Zodwa Khumalo, who was fondly referred to as “MaDlamini”, was a respected traditional healer and informal economy activist. She started vending in the inner city of Durban, South African in the early 1980s, when apartheid authorities often violently removed vendors. She emerged as a powerful leader not only of traditional medicine traders, but informal workers in general. Her trading area, the Warwick Junction, was the site of innovation in inclusive planning for street vendors.
In her capacity as president of the Self Employed Women’s Union, she played a key role in negotiations to secure appropriately designed and managed spaces for street vendors in the very heart of the city. She was also at the forefront of professionalizing the traditional medicine trade. Her tireless commitment has been an inspiration to many, showing that inclusive planning for the informal economy is possible.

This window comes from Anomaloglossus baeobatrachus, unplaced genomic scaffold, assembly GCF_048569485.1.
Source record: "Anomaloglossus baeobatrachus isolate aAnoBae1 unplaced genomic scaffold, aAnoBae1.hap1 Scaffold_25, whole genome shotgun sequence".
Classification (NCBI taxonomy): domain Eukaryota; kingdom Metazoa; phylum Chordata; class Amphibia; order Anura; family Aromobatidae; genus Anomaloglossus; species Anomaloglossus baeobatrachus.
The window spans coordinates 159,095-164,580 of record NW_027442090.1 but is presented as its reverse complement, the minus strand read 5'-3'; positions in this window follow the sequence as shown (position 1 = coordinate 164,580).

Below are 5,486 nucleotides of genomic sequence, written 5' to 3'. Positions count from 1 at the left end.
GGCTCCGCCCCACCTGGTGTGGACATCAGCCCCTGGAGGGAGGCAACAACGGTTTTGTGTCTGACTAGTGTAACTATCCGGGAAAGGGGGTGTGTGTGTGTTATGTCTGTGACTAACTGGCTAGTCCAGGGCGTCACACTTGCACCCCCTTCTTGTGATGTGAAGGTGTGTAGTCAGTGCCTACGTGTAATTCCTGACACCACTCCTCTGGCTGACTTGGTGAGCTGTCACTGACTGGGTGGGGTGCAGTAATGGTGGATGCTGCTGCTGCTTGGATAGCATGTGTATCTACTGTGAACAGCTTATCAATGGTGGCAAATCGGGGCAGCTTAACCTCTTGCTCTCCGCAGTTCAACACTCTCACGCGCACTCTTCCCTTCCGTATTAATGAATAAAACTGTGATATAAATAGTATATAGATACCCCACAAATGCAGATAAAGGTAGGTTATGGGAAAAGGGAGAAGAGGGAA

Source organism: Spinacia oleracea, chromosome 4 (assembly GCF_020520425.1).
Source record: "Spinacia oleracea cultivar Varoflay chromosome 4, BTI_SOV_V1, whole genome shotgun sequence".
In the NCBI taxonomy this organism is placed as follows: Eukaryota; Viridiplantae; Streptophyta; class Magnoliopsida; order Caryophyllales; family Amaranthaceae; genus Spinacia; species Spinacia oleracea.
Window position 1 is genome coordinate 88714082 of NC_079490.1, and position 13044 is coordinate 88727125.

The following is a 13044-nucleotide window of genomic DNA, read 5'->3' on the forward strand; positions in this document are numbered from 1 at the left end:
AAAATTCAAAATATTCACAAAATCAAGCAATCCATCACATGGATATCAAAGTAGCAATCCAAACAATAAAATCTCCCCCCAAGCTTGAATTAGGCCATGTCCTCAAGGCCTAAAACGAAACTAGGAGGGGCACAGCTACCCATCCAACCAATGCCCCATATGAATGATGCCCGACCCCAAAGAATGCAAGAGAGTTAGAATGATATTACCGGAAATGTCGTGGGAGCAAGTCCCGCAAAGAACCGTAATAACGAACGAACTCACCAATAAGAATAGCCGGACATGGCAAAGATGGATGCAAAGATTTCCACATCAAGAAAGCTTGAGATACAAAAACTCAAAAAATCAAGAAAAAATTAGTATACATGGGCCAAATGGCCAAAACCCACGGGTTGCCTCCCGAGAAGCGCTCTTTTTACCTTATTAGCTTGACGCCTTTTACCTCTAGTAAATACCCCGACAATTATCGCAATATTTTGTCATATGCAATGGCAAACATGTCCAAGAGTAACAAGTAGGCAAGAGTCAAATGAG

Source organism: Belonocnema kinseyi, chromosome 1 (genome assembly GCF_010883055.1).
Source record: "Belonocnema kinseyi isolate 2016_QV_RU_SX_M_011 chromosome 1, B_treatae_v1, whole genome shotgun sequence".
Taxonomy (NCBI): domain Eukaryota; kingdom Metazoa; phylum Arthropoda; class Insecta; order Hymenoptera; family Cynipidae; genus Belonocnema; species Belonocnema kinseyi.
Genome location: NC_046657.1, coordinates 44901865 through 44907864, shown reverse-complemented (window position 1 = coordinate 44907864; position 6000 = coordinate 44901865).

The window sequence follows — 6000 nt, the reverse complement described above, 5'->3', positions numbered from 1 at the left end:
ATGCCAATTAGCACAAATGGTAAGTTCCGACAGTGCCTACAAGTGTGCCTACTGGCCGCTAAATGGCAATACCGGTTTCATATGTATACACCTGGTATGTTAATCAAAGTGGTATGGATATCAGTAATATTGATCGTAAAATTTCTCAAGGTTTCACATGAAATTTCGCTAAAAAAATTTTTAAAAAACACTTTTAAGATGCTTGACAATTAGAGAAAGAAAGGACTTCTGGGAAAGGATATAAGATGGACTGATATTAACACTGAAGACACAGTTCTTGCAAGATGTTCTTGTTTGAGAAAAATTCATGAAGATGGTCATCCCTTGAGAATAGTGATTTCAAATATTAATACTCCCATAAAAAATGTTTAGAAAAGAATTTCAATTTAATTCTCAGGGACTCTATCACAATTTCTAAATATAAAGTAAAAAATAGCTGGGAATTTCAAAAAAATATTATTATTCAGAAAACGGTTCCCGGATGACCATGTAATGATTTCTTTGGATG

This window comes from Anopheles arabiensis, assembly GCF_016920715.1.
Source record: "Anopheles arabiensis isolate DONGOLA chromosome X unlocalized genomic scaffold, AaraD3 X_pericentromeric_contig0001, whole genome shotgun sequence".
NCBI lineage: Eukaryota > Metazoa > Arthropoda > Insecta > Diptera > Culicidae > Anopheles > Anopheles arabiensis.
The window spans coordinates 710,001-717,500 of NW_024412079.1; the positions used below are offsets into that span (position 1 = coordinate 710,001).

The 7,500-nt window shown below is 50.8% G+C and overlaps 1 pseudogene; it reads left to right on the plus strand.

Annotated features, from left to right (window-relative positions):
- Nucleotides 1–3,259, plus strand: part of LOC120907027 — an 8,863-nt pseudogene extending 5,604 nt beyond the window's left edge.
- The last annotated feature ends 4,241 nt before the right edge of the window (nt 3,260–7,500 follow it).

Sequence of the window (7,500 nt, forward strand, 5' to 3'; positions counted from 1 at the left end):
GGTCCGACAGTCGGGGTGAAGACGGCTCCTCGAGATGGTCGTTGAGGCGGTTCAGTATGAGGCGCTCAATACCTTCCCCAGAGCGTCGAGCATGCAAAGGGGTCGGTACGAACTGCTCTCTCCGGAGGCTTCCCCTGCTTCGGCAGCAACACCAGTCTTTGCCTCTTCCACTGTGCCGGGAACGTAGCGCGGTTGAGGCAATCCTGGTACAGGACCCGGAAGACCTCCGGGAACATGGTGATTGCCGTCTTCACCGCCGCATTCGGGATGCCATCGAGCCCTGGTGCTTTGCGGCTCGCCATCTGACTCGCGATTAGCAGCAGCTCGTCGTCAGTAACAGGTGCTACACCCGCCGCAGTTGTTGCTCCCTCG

She died in July 2016 due to complications stemming from a collision with a taxi, near her trading site. She leaves behind four grandchildren and one great-grandchild.